By Noah Haglund Herald Writer
Nearly three weeks ago, Snohomish County Executive Aaron Reardon told business and political leaders that other elected officials had made false accusations about county employees to score political points against him.
Other Snohomish County officeholders say they don’t know what he was talking about.
But county leaders who disagree with Reardon’s version of the facts are reluctant to challenge him openly. They say they don’t want to be drawn into petty, public arguments.
Reardon framed his speech as a peace offering. But even as he vowed to smooth things over, his remarks drew attention to past conflicts with other county officials.
“Political differences between elected officials is one thing; but elected officials reaching down and accusing professional employees of malfeasance without any evidence, any record or any supporting data is something altogether different,” Reardon told a crowd of local business and political heavyweights at a Feb. 4 Everett Area Chamber of Commerce breakfast. “How do you think professional employees in our departments feel when politicians fabricate stories to tear them down in hopes of a political score?”
Reardon did not name names. He said he wanted to move forward and improve communication.
But had elected officials engaged in malicious attacks? And for what purpose?
When asked to identify those who made unfair accusations, members of Reardon’s staff came up with contradictory answers, although both had to do with criticism of the county’s Department of Information Services.
Spokesman Christopher Schwarzen said no elected officials brought direct accusations of wrongdoing against employees. The malfeasance allegations, Schwarzen claimed, could be read into county Treasurer Kirke Sievers’ comments in a news article.
In the article, Sievers expressed frustration — shared by other county leaders — about the lack of communication and level of service provided by information services. Reardon’s office oversees the department, which is now the subject of a $50,000 performance audit and could be moved under the control of the county auditor.
Another member of Reardon’s staff said Schwarzen’s explanation was wrong and hadn’t been cleared with higher-ups.
“I can state with certainty that nothing said by Mr. Sievers was referred to in the speech as making a claim of malfeasance,” said Brian Parry, an executive director.
Reardon did use another part of his speech to attack Sievers, though not by name. He mentioned an elected official twice missing scheduled meetings with information services director Larry Calter.
Sievers, a former county councilman, said he couldn’t remember the meetings and wondered why Reardon would mention them in his speech without first calling him.
“I would think you’d call me up and say, ‘Kirke, where were you?’ ” Sievers said. “Never a word from Aaron.”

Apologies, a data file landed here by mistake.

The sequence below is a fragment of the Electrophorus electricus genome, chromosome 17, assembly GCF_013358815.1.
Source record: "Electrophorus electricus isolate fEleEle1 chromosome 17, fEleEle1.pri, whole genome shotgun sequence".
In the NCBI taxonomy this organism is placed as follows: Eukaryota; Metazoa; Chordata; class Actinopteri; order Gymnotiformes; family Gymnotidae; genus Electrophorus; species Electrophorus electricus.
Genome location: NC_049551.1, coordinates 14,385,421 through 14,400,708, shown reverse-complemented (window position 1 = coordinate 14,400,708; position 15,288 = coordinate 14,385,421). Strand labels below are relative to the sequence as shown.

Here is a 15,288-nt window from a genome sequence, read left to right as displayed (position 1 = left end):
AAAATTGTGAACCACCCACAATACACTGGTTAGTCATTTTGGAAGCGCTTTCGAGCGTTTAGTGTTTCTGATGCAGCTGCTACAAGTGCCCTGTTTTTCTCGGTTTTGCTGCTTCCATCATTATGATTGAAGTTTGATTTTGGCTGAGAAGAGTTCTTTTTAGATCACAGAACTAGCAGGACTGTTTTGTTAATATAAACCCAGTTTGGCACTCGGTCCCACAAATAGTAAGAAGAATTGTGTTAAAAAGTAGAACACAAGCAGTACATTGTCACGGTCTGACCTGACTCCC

The treasurer said he has put the episode behind him and is trying to focus on more important issues such as the coming tax season.
Parry at first declined to say whose criticism had prompted Reardon’s malfeasance remarks. When pressed, he said it was Councilman John Koster.
That occurred, Parry said, “whether explicit or carelessly implied,” when Koster questioned Calter about information services buying and testing software for a countywide e-mail archiving system. Koster and other councilmen asked how much time and resources the county spent. Later, Reardon’s office gave the cost for the now-dormant system as more than $87,000.
“And you did all of this knowing that it wasn’t in line with our current policies?” Koster asked in an operations committee meeting last month. “That piece of it alone to me is a little bit egregious.”
Reardon’s staff made several attempts to assert that Koster’s statement, in effect, accused Calter of malfeasance. The Herald’s request for an explanation brought several e-mails from Parry. Another executive director, attorney Peter Camp, also called to quote from a law dictionary. They said that Koster’s use of the word “egregious” was tantamount to a claim of wrongdoing.
Koster said he wasn’t sure how Reardon’s staff could label his criticism of the department’s actions as an accusation of potential criminal wrongdoing. These kind of petty arguments get in the way of serious issues like putting people back to work, Koster said.
“We ought to get beyond this he-said-she-said nonsense and get to the larger policy discussion,” he said.
Some councilmen also have grumbled privately about Reardon using his Feb. 4 speech to talk about measures he has vetoed.
An analysis of Reardon’s speech prepared by council staff takes issue with the way Reardon described six veto examples. In one case, he said a majority of the council had tried to increase taxes by $160 million for a new county building when they actually wanted to put the issue on the ballot.
Councilmen said the way Reardon described the vetoes bothered them, but they didn’t want to get involved in a public spat over the issue.
Noah Haglund: 425-339-3465, firstname.lastname@example.org.